If “missing” inflation is the bane of central bankers’ existence in the post-crisis world, it’s simultaneously the best thing that ever happened to risk assets.
Investors are starting to figure out that the best of all possible worlds these days is decent or even robust incoming growth data against a backdrop of still subdued inflation. It’s a “have-your-cake-and-eat-it-too” type of deal. You get to claim that the case for staying long risk is supported by the “synchronized” recovery in global growth, while citing below-target inflation as the reason why central banks aren’t likely to spoil the party by pulling the proverbial punch bowl away.
By relying on antiquated models and targets that are so narrowly construed as to be almost meaningless, policymakers have given themselves an excuse to keep easing. Indeed, as we saw with the Riksbank on Thursday, even if inflation surprises to the upside, you are effectively forced to pretend like ultra-accommodative policies are still necessary to “sustain” the uptick because if you claim victory in a world where everyone else is still easing, your currency will appreciate rapidly on the perception you’re set to tighten, thus reversing the gains in inflation and putting you right back where you started.
The ultimate irony in all of this is that in their never-ending quest to “find” inflation that’s supposedly “missing” from the real economy, policymakers are creating all kinds of inflation in financial assets. That creates the conditions for a painful correction which, when it finally comes, will be promptly trotted out as an excuse to go right back to easing.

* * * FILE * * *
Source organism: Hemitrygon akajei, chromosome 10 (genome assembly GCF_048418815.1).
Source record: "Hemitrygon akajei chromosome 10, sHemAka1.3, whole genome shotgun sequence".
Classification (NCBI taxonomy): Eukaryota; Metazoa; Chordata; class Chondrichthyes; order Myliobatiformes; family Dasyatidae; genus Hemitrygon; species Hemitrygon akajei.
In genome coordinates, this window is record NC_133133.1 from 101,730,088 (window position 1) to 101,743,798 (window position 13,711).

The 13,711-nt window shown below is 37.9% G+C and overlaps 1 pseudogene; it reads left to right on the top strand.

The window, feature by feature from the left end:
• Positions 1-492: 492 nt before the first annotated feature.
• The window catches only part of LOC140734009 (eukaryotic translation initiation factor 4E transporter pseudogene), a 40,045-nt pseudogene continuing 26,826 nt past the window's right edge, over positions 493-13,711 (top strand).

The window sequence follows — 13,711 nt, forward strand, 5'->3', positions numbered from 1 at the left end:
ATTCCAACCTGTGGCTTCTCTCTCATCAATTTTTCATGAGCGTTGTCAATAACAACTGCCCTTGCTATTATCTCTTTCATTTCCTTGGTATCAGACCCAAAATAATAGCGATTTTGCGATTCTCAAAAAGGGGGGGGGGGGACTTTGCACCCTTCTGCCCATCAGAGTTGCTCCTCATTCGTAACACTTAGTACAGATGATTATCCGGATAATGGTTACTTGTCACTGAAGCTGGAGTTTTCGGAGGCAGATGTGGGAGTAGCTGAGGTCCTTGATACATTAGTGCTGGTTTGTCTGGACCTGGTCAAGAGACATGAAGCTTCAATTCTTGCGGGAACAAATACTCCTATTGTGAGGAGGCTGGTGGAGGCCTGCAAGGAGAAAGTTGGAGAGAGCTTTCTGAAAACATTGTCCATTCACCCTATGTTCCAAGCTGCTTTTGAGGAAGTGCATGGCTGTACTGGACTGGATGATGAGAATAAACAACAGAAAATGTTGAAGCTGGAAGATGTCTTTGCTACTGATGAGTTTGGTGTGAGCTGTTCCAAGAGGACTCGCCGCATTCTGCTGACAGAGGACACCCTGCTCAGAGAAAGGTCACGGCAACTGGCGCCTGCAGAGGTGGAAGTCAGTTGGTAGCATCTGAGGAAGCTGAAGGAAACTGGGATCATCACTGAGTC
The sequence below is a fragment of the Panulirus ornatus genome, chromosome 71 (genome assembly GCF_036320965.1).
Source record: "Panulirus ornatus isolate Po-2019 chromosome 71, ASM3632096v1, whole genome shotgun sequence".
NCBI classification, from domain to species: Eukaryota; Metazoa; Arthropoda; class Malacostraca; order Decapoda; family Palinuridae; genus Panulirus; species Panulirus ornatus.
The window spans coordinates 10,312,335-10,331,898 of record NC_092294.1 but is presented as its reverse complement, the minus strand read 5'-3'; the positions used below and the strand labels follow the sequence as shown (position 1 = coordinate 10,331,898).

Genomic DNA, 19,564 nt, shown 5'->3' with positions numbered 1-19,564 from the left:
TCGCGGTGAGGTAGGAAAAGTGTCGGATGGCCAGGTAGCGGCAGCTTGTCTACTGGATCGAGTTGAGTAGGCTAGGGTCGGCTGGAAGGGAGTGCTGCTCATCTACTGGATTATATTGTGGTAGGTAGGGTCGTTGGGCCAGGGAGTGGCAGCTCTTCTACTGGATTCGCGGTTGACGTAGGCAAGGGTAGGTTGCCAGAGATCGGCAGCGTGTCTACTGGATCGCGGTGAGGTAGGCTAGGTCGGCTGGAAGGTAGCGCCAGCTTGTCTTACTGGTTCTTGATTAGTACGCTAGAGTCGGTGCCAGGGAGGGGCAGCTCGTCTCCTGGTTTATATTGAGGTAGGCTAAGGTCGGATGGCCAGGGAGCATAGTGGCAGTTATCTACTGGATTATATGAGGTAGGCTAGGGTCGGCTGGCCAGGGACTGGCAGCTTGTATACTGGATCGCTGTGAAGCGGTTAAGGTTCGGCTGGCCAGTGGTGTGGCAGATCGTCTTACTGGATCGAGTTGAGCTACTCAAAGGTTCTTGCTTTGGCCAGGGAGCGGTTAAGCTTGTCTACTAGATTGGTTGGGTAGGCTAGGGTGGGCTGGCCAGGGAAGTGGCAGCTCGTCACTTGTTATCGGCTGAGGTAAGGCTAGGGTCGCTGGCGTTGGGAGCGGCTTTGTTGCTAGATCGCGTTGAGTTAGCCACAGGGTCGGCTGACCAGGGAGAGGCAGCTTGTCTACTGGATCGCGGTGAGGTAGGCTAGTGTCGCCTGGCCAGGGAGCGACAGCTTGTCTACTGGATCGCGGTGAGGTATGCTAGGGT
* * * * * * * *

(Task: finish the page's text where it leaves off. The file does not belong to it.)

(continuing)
So you know, how we ever escape this loop of absurdity is anyone’s guess.
Perhaps the most amusing thing about it all is that it’s become so ubiquitous and reliable that it can now be summarized succinctly in the form of a bullet point (and apparently “bulletproof”) investment thesis. Here’s Barclays doing just that in a new presentation aptly entitled “Still Hakuna Matata”
Growth: A synchronized global recovery, for the first time in several years, led by economies outside the US
Inflation: Weak prints in recent months are positive for risk assets, and deflationary fears of years past (in the EU and Japan) are unlikely to resurface
(HR: so, just enough disinflationary pressure to keep central banks from tightening, but not enough to create a deflationary nightmare)
Central Bank Policy: Stop worrying about Quantitative Tightening (QT). Fed balance sheet run-off is less than appears at first glance, while the ECB will likely move very slowly.
So when we asked earlier if “everyone can be right” when every asset class is seeing simultaneous inflows, I suppose the answer is “yes.”
Because you can make a case for pretty much anything if you accept the dynamic outlined above as somehow “healthy” and/or sustainable.